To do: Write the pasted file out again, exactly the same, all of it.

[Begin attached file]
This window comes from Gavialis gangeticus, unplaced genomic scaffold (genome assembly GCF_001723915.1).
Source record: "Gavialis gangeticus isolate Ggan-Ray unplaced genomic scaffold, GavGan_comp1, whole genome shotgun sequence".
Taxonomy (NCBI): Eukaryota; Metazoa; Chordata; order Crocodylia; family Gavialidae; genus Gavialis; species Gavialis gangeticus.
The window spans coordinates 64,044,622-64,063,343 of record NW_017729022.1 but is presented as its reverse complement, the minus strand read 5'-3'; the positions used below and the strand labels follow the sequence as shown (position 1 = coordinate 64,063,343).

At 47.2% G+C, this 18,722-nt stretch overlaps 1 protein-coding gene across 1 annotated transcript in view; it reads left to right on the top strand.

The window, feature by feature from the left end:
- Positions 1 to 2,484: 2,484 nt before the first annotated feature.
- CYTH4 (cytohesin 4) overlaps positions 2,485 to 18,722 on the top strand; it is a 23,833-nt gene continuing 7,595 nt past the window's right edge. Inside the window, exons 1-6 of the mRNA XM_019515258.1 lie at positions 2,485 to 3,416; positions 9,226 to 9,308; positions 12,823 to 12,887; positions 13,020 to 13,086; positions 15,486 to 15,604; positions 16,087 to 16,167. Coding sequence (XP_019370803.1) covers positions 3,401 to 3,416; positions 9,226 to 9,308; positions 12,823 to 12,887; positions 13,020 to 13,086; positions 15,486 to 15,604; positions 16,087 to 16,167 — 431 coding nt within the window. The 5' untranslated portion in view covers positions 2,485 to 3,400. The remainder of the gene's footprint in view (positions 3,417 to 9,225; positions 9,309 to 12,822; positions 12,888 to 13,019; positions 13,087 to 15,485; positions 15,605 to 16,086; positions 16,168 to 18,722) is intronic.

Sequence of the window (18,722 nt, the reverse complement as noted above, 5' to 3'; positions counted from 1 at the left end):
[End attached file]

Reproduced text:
This window comes from Gavialis gangeticus, unplaced genomic scaffold (genome assembly GCF_001723915.1).
Source record: "Gavialis gangeticus isolate Ggan-Ray unplaced genomic scaffold, GavGan_comp1, whole genome shotgun sequence".
Taxonomy (NCBI): Eukaryota; Metazoa; Chordata; order Crocodylia; family Gavialidae; genus Gavialis; species Gavialis gangeticus.
The window spans coordinates 64,044,622-64,063,343 of record NW_017729022.1 but is presented as its reverse complement, the minus strand read 5'-3'; the positions used below and the strand labels follow the sequence as shown (position 1 = coordinate 64,063,343).

At 47.2% G+C, this 18,722-nt stretch overlaps 1 protein-coding gene across 1 annotated transcript in view; it reads left to right on the top strand.

The window, feature by feature from the left end:
- Positions 1 to 2,484: 2,484 nt before the first annotated feature.
- CYTH4 (cytohesin 4) overlaps positions 2,485 to 18,722 on the top strand; it is a 23,833-nt gene continuing 7,595 nt past the window's right edge. Inside the window, exons 1-6 of the mRNA XM_019515258.1 lie at positions 2,485 to 3,416; positions 9,226 to 9,308; positions 12,823 to 12,887; positions 13,020 to 13,086; positions 15,486 to 15,604; positions 16,087 to 16,167. Coding sequence (XP_019370803.1) covers positions 3,401 to 3,416; positions 9,226 to 9,308; positions 12,823 to 12,887; positions 13,020 to 13,086; positions 15,486 to 15,604; positions 16,087 to 16,167 — 431 coding nt within the window. The 5' untranslated portion in view covers positions 2,485 to 3,400. The remainder of the gene's footprint in view (positions 3,417 to 9,225; positions 9,309 to 12,822; positions 12,888 to 13,019; positions 13,087 to 15,485; positions 15,605 to 16,086; positions 16,168 to 18,722) is intronic.

Sequence of the window (18,722 nt, the reverse complement as noted above, 5' to 3'; positions counted from 1 at the left end):